Humor that pretends to be sophisticated such as this is a bit like telling a student struggling in calculus class to look up the answers in the back of the book. If you don't get it, when and how are you gonna learn?

Meanwhile, media folks (e.g., Racewire bloggers) have started the conversation, inquiring what's behind this sarcastic wit and how people feel about it. In my view, in the following quotation from an article in the Washington Post, editorialist Philip Kennicott nails the big, righteous point about humor that we hope this controversy will finally raise:
"Successful" satire -- mildly funny, generally anodyne and broadly therapeutic -- needs an "April Fool's" moment, when the joke is revealed and everyone is at least invited to have a laugh. No, Bob, it's not Friday, it's still Thursday; that report isn't due for another 24 hours and you can climb off the ledge now. Like a practical joke, satire can be hysterically funny without a shared catharsis, but that's often a cruel form of humor. To be effective -- if by effective one means a teachable moment, a transformative bump forward in self-awareness -- the humor must be widely appreciated.
Race humor told from a distance is so rarely funny. What we hope is that ironists and other putative humorists are learning something that they will in turn teach us, since that's the job they've chosen. Calling this cover image "satire" implies that the New Yorker has the intention of challenging certain widely held misconstruals regarding Muslims, African-Americans, Black women, Black activism, etc.

I wonder, though, if once the controversy achieves selling a requisite number of magazines, any of the editors and readership of the New Yorker (self-styled liberals with advanced education) will modify their views or think particularly deeply about these issues of representation?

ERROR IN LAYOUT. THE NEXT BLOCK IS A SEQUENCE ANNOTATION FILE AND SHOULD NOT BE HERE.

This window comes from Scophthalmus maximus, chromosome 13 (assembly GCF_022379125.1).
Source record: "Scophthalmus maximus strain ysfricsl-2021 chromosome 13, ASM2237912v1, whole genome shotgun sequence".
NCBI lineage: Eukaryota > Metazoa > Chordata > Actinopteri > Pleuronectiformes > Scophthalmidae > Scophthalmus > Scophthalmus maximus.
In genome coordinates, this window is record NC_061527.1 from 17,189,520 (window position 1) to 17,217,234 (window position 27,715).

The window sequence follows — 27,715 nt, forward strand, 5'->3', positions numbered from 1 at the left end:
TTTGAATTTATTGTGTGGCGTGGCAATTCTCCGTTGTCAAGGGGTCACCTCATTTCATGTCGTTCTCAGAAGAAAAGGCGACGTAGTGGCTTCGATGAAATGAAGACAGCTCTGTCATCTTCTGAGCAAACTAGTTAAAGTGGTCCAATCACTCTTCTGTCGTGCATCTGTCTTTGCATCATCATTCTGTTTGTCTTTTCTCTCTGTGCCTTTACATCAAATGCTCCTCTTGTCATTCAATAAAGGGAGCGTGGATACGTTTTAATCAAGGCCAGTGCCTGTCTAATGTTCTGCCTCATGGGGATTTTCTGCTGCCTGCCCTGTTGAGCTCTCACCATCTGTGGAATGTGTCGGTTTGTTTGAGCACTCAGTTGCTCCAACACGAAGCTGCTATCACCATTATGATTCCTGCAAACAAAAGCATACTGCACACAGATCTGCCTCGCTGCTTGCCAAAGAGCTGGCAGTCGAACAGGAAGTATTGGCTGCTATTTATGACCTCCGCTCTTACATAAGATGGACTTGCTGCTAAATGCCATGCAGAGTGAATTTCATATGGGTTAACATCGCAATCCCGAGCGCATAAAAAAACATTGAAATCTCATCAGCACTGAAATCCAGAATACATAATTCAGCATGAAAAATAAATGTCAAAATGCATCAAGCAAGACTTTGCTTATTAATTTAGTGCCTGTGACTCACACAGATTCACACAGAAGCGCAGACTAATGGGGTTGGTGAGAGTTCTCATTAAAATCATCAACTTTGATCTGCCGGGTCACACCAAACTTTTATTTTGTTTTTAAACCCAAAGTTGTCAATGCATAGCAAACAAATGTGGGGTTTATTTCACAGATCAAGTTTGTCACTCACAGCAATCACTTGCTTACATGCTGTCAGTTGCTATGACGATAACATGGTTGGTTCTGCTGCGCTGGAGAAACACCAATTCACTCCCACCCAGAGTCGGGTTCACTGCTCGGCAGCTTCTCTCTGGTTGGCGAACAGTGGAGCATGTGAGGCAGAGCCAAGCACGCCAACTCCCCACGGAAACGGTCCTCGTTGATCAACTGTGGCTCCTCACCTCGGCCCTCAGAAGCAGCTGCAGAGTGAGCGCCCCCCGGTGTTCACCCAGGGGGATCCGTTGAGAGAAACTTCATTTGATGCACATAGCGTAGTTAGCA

What would a more sophisticated view look like, and is this magazine genuinely prepared to re-tell a history of political change that acknowledges the grievances of such groups as Black Panthers and flag-burners?

I seriously doubt it, but I'll let you know if I see any positive signs.

Monday, June 16, 2008

The Presidential Gender Race

Susan Faludi's op-ed piece, Think the Gender War Is Over? Think Again, in the NYT poses and elucidates answers to the key question: Isn't political power (specifically the current presidential race) always already about race, class and gender, regardless of who's on the ticket?

Thursday, June 12, 2008

Unique Time-Space Gender/Race Juxtaposure

Another lens on how interpersonal relationships drive the deepest kind of social change emerged in my readings of media on race this week. Perhaps you heard the NPR story regarding the first interracial prom in Mississippi that just occurred this year and were surprised or reminded of the Lovings, whose relationship inspired change of significant magnitude. In this vein, K.L. Folan of the Post writes a healthy rumination from the perspective of a Black woman married to a white man, entitled What Mildred Loving Knew, and raises several points of statistical and anecdotal evidence showing that very few groups openly support this particular configuration of relations. Who has the courage to change racism/social inequality from within one's own psyche, and one's own relationships? And when and where does that courage originate?

Also: Check out this U-tube media reporting synthesis of clips about the Clinton endorsement of Obama.

Tuesday, May 06, 2008

What Marriage Equality Meant in Virgina until 1967

Today's NYT reports that Mildred Loving died at the age of 68 on May 2, 2008. In 1958, she and her husband, Richard, married each other and disobeyed the Racial Integrity Act that had been on the books and enforced actively since 1662.

Of their decision to fight for this change in society, Mr. Loving said in an interview in 1966 “we have thought about other people, but we are not doing it just because somebody had to do it and we wanted to be the ones. We are doing it for us.”

I hope you'll read this amazing story to its finish, but in case you don't here's the end spoiler. According to Douglas Martin who wrote today's article, "Mrs. Loving stopped giving interviews, but last year issued a statement on the 40th anniversary of the announcement of the Supreme Court ruling, urging that gay men and lesbians be allowed to marry."

Did you know ??? that 38 states had miscegenation laws until 1948 when the California Supreme Court overturned California’s law? And did you know that Alabama only changed its constitution to exclude miscegenation laws as recently as the year 2000?